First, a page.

It was always easy to dismiss the occasional signs on the fringes of Tea Party and anti-tax rallies -- the ones depicting the president of the United States in a loin cloth with a bone through his nose -- as products of a few extremists. But when Newt Gingrich
, the man some tout as 2012 presidential material, joins the fray, slamming Barack Obama's "Kenyan, anti-colonial" mindset, you have to take the disgusting mess seriously because you know someone else will.
Gingrich recently told National Review Online: "What if [Obama] is so outside our comprehension, that only if you understand Kenyan, anti-colonial behavior, can you begin to piece together" his actions? A Dinesh D'Souza
piece in Forbes was Gingrich's inspiration. In it, D'Souza writes: "The U.S. is being ruled according to the dreams of a Luo tribesman of the 1950s. This philandering, inebriated African socialist, who raged against the world for denying him the realization of his anti-colonial ambitions, is now setting the nation's agenda through the reincarnation of his dreams in his son." He demonizes a dead man before tying his supposed political philosophy -- which, of course we have to take D'Souza's word for -- to the son he barely knew. And he slides in a "tribesman" reference in case you don't know he's talking about Africa.
D'Souza's version finds a young Barack soaking in a world of push-back to European colonial powers when other children his age were cutting figures with the square-edged scissors. The president's poignant memoir, his search for self, is twisted and transformed into militant political manifesto. (What book was D'Souza reading?)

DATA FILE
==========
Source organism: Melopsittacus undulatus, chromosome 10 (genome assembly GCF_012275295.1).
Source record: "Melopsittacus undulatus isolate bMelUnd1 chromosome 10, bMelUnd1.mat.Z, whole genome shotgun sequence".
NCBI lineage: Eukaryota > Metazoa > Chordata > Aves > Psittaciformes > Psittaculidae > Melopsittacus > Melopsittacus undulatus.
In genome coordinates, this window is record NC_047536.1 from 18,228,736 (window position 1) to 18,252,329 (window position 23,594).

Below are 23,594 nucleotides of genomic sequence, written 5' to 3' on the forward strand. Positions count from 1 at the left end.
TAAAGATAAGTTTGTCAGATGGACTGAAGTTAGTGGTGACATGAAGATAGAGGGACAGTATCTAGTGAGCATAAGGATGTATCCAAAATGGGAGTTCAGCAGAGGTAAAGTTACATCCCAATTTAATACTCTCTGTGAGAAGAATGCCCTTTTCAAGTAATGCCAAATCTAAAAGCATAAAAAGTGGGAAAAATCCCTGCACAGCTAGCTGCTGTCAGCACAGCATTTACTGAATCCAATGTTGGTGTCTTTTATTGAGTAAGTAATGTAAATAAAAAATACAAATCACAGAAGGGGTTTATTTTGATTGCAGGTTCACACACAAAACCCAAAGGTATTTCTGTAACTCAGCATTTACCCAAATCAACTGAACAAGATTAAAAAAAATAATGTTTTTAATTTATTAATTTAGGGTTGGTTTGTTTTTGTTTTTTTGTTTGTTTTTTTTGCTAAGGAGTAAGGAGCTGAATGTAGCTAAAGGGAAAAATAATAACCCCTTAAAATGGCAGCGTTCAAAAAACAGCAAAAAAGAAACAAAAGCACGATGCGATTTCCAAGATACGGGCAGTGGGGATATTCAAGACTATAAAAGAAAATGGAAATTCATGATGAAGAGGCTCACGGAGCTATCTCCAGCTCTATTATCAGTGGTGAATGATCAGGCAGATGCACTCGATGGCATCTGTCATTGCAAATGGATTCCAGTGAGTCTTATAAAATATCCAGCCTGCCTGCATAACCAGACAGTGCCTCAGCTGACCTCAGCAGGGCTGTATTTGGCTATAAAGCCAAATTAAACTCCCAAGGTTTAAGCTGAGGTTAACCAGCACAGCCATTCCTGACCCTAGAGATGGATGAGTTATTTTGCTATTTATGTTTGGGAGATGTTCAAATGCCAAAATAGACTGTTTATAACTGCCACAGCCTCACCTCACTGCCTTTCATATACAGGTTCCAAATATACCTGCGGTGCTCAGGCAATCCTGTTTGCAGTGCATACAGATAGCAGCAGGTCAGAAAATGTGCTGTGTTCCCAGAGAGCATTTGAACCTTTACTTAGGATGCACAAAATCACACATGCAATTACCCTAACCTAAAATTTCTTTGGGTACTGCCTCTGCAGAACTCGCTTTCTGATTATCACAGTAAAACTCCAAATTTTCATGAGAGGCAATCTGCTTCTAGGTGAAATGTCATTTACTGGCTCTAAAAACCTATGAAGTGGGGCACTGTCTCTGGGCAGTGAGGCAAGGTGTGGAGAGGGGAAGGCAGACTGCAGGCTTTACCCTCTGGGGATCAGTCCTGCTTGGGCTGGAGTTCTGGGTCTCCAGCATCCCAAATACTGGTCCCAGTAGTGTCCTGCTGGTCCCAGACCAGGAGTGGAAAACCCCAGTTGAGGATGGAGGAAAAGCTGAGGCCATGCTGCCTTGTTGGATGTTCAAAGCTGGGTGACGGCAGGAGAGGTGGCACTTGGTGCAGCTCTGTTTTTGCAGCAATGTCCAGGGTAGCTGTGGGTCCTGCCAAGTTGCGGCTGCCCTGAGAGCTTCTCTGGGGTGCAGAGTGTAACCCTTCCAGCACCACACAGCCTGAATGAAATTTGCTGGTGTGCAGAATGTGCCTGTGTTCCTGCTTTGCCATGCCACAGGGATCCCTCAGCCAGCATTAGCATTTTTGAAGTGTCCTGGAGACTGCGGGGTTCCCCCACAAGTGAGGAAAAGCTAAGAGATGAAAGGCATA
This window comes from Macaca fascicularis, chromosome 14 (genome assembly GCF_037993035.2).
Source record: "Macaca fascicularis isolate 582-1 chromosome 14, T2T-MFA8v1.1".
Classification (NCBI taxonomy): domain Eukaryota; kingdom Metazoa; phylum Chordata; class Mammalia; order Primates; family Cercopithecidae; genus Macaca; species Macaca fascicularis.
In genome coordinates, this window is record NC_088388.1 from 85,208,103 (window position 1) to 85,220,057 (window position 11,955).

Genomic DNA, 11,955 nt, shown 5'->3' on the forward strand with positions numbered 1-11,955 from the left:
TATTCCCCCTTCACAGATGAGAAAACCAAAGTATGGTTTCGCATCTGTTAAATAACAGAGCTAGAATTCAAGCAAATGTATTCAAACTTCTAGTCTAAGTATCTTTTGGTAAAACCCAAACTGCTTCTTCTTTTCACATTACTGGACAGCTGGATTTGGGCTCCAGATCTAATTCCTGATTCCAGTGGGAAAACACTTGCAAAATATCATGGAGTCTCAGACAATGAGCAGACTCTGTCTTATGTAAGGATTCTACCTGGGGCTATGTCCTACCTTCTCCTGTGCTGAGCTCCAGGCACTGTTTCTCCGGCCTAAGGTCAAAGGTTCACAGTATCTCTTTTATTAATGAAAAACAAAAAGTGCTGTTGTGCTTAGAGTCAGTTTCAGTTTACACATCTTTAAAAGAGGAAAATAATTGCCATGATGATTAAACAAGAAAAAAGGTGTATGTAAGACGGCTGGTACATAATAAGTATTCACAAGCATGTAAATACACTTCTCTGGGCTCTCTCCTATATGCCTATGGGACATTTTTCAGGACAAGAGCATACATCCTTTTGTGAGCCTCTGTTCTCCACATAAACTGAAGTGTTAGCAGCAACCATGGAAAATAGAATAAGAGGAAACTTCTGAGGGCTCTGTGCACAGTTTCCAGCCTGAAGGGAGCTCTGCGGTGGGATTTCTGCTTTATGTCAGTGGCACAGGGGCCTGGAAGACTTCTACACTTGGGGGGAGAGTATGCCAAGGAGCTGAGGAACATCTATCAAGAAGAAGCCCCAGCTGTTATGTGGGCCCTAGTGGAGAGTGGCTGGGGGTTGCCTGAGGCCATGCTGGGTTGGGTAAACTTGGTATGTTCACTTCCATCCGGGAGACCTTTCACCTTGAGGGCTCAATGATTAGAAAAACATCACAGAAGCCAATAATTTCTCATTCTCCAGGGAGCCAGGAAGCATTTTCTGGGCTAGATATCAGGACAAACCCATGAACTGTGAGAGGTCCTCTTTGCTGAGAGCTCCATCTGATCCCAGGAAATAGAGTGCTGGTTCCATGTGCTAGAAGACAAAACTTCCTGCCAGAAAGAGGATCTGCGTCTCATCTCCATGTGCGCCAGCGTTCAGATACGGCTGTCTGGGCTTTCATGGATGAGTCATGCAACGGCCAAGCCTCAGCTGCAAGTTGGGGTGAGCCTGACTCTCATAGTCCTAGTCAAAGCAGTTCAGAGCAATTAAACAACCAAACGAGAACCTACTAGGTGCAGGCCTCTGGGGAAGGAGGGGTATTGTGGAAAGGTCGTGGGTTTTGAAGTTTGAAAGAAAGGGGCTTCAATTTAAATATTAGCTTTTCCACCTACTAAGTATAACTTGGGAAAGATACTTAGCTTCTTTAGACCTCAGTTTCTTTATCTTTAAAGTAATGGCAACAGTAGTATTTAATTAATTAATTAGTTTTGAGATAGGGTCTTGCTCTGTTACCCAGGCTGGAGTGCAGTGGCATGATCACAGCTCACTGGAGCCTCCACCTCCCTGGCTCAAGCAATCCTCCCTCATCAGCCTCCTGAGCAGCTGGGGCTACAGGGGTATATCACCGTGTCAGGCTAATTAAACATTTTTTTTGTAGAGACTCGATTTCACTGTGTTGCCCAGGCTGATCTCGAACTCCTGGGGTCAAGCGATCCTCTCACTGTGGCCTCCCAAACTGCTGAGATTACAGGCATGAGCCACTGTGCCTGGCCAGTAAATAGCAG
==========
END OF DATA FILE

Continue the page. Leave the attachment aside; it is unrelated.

Of course, the author also takes statehood away from Hawaii, which he characterizes as "off the American mainland" and a foreign influence on Obama. Tell that to the 50th state's senior senator, Daniel Inouye, a Medal of Honor winner for the brave fight that cost him his right arm in World War II. Being Japanese-American, Inouye might know something about having your loyalty questioned because your very American-ness is thought to be in doubt.
If President Obama's opponents would stick to opposing his policies -- from health care to tax cuts -- it wouldn't be problematic, just politics. But since he took office, loud voices have attacked Obama the human being, the sincerity of his motives and his very character. Critics have purported to bore into the brain of this husband and father of two -- who even has a great relationship with his mother-in-law, for goodness' sake -- to discover something sinister. D'Souza's latest book title, "The Roots of Obama's Rage," says it all. Calm down and consider the sometimes criticized, even-keeled demeanor of the commander-in-chief; Al Roker is better suited to the role of "angry black man."
If anyone wants to change the narrative of the American Dream, it's Gingrich and D'Souza -- and the absent chorus of voices rushing to denounce them. If "anti-colonial" is the newest slur, would we have to stop teaching the history of our anti-colonial ancestors, patriots who questioned British rule and fought to establish a democratic country? Would we no longer honor George Washington, John Adams and the Thomases -- Paine and Jefferson?
I shudder to think that citizens with Irish last names would be poked and prodded for some innate sympathy for the IRA, and on and on for every ethnic group that makes up this country of immigrants. Or is it only some groups that deserve the scrutiny when political expediency allows, as Muslim-Americans are asking right now?
Certainly Sarah Palin's "Real America" vs. everywhere else selectively whittles away the diversity of thought and life that has made the country strong. It's a good thing that Alaska is "on the mainland."